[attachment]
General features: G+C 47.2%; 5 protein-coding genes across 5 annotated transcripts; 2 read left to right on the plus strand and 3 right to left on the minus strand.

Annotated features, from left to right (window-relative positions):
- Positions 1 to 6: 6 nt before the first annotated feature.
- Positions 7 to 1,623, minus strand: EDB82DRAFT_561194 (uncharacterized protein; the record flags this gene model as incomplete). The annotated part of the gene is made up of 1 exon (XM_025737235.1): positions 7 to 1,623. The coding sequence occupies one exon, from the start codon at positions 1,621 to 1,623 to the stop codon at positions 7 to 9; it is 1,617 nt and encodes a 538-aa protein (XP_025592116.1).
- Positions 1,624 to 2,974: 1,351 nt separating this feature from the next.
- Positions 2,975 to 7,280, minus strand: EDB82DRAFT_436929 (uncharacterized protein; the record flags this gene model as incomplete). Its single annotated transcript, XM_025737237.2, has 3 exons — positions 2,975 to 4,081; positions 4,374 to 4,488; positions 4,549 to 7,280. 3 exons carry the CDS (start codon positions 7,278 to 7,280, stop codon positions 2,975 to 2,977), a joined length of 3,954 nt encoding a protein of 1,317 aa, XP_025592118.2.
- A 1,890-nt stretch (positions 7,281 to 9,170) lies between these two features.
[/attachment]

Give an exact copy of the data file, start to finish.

General features: G+C 47.2%; 5 protein-coding genes across 5 annotated transcripts; 2 read left to right on the plus strand and 3 right to left on the minus strand.

Annotated features, from left to right (window-relative positions):
- Positions 1 to 6: 6 nt before the first annotated feature.
- Positions 7 to 1,623, minus strand: EDB82DRAFT_561194 (uncharacterized protein; the record flags this gene model as incomplete). The annotated part of the gene is made up of 1 exon (XM_025737235.1): positions 7 to 1,623. The coding sequence occupies one exon, from the start codon at positions 1,621 to 1,623 to the stop codon at positions 7 to 9; it is 1,617 nt and encodes a 538-aa protein (XP_025592116.1).
- Positions 1,624 to 2,974: 1,351 nt separating this feature from the next.
- Positions 2,975 to 7,280, minus strand: EDB82DRAFT_436929 (uncharacterized protein; the record flags this gene model as incomplete). Its single annotated transcript, XM_025737237.2, has 3 exons — positions 2,975 to 4,081; positions 4,374 to 4,488; positions 4,549 to 7,280. 3 exons carry the CDS (start codon positions 7,278 to 7,280, stop codon positions 2,975 to 2,977), a joined length of 3,954 nt encoding a protein of 1,317 aa, XP_025592118.2.
- A 1,890-nt stretch (positions 7,281 to 9,170) lies between these two features.